We have assumed that the dendritic compartments act independently of each other and of the somatic voltage. This is consistent with the studies of Poirazi et al. (Poirazi et al., 2003a,b), which find that a neuron’s firing rate can be well-approximated by a sum of independent dendritic contributions followed by a static nonlinearity. We have found that isolation of the dendritic voltage from the somatic voltage can be achieved if the dendritic tree is large compared with the soma and the locus of plateau generation is distal, so that somatic currents are effectively shunted (Goldman et al., 2002b). If the dendritic bistability is mediated by the NMDA receptor, the dependence of NMDA activation on presynaptic activity could provide additional isolation from the soma (Lisman et al., 1998; Schiller and Schiller, 2001; Koulakov et al., 2002).

The strongest predictions of this model relate to the VOR. Dendritic bistability provides robustness for fixations by being unresponsive to small inputs. This implies that there is a threshold value below which vestibular input cannot activate the VOR and below which noise will not affect the activation state of the dendrites. We have shown that when the amplitude of noise is close to this threshold value, the network becomes responsive to any additional inputs such as head velocity commands associated with the VOR. An implication of this modeling is that there is a tradeoff: with little noise, the network is insensitive to small vestibular inputs; with more noise, the fixations show random drift and become more sensitive to mistuning (Fig. 7F). This result suggests that the amplitude of the noise should assume an intermediate value roughly equal (in appropriate units) to the size of the hysteresis band. If this is the case, one might be able to indirectly estimate the width of the hysteresis band in a given system by measuring the noise in the firing rates and synaptic transmission properties.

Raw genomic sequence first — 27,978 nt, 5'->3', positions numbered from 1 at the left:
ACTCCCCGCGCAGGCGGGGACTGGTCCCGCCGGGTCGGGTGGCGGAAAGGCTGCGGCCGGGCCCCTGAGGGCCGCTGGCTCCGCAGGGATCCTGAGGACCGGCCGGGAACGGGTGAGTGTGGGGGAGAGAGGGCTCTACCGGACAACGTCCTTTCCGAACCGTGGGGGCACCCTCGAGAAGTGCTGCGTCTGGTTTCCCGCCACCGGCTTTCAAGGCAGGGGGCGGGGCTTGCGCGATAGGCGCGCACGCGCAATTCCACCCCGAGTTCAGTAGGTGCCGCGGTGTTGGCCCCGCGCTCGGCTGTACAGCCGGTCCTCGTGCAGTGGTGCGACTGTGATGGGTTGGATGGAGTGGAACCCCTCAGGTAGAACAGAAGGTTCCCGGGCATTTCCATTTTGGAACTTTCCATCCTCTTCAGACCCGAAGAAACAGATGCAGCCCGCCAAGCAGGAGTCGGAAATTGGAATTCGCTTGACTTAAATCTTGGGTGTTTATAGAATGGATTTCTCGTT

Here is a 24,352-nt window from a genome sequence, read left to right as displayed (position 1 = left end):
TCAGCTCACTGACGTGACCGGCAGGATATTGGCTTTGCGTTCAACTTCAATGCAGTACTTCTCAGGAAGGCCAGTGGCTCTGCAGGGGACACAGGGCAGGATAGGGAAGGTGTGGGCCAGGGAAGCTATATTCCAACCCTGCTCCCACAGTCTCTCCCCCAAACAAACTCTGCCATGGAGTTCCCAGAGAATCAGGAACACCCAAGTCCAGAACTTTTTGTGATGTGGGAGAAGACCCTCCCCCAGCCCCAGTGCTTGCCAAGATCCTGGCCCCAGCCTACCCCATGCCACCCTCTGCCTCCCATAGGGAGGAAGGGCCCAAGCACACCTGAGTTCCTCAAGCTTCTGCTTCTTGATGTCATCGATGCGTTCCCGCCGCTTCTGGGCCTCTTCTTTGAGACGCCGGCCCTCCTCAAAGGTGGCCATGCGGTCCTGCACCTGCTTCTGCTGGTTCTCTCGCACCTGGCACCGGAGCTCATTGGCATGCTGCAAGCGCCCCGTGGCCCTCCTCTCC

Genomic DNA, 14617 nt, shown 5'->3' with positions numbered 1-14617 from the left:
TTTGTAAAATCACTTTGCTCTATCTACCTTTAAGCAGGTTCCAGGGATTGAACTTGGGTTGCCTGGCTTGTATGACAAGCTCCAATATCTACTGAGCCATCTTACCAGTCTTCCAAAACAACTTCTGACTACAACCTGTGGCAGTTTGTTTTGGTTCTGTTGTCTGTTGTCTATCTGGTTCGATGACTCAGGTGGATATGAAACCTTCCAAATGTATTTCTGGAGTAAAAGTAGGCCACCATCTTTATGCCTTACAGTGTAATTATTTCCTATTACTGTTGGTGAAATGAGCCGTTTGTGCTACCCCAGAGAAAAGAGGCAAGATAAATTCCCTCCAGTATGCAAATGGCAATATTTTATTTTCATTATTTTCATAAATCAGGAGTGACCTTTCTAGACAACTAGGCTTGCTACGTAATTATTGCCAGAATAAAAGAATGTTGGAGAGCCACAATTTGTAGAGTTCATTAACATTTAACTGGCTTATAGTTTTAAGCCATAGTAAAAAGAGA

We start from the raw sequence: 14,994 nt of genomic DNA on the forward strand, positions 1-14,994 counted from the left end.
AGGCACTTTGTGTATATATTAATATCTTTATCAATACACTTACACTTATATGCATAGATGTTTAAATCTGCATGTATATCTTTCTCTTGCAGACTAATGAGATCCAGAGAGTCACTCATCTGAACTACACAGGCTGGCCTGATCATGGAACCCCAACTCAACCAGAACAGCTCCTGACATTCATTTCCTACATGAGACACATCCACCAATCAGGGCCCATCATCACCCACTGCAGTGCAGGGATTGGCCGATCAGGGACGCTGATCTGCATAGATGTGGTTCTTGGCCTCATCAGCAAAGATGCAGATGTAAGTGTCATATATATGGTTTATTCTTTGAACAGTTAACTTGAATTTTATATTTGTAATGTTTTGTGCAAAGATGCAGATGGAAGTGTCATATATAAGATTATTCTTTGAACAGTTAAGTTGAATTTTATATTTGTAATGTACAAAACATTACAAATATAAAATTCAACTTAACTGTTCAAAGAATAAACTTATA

Even with noise, the sensitivity to mistuning for fixations is still far less than would occur in the absence of hysteresis (see Fig. 7I). For the VOR, the hysteresis band also contributes some robustness (Figs 7E,H) although the robustness of the VOR is less than that of the fixations. With less noise (not shown), the difference between the VOR and fixation performances are even larger — this can be understood easily by considering the limit of no noise, for which the fixations are stable so long as the band encloses the 45° decay line but the response to the VOR is nevertheless asymmetric when the command inputs move the band far enough that it no longer encloses the decay line. Previous work (Goldman et al., 2002a) comparing the fixation and VOR time constants following a cumulative series of permanent lesions found that the fixation time constant did drop less than the VOR time constant following the early lesions, consistent with this prediction, but the data is quite noisy.

For working memory systems that do not continuously integrate inputs, constant-rate persistent neural activity might be the only relevant neuronal response. Dendritic bistability provides a biophysically plausible mechanism for stably maintaining constant-rate activity in the absence of external input. Thus, this work more generally proposes a hypothesis for how memory ‘fixations’ may be held robustly by neurons with discernibly continuous firing rate responses.

Appendix: Model Analysis and Solution

Conditions for Uniqueness of the Positive Feedback Band Shape

In the main text, we graphically represent the positive feedback term

graphic